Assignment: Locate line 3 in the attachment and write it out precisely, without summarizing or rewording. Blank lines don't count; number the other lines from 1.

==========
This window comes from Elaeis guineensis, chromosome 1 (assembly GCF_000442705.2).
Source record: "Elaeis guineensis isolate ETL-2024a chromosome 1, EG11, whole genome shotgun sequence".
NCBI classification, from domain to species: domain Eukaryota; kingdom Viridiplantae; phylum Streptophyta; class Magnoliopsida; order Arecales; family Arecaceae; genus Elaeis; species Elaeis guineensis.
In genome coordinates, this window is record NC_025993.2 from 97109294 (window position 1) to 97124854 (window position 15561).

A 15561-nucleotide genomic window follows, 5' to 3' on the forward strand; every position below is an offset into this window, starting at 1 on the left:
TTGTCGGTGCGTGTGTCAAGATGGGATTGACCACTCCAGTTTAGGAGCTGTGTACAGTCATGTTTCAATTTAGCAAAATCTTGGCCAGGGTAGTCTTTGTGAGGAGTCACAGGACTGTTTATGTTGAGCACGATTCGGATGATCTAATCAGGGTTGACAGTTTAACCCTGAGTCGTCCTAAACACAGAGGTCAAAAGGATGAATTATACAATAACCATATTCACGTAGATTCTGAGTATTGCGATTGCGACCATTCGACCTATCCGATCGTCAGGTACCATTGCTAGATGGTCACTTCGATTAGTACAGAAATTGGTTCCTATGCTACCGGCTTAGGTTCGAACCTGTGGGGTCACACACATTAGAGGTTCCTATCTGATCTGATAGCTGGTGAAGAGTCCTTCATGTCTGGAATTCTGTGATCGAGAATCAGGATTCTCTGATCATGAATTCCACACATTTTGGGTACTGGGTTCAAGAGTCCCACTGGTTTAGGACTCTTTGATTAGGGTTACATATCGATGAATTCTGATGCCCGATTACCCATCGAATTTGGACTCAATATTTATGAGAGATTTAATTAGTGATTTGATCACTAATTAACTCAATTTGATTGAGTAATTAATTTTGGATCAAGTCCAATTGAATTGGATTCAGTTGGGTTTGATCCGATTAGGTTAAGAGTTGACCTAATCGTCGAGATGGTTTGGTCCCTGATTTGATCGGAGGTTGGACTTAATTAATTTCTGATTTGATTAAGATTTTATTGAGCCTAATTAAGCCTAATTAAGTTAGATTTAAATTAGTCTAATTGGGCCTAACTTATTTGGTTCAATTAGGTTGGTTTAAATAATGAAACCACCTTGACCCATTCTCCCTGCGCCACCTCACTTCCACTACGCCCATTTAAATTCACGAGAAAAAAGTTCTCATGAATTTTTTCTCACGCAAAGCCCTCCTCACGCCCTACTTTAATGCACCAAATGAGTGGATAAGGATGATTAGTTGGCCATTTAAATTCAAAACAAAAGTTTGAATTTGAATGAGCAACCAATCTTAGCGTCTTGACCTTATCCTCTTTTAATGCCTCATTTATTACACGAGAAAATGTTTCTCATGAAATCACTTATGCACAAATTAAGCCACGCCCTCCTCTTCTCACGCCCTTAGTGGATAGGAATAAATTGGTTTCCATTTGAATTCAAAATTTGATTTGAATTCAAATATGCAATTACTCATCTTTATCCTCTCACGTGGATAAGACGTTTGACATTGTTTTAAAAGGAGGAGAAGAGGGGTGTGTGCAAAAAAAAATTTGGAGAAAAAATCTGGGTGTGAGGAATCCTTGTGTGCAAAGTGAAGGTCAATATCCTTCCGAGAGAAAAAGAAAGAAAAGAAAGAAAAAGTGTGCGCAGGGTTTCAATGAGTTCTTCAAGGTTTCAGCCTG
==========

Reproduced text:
NCBI classification, from domain to species: domain Eukaryota; kingdom Viridiplantae; phylum Streptophyta; class Magnoliopsida; order Arecales; family Arecaceae; genus Elaeis; species Elaeis guineensis.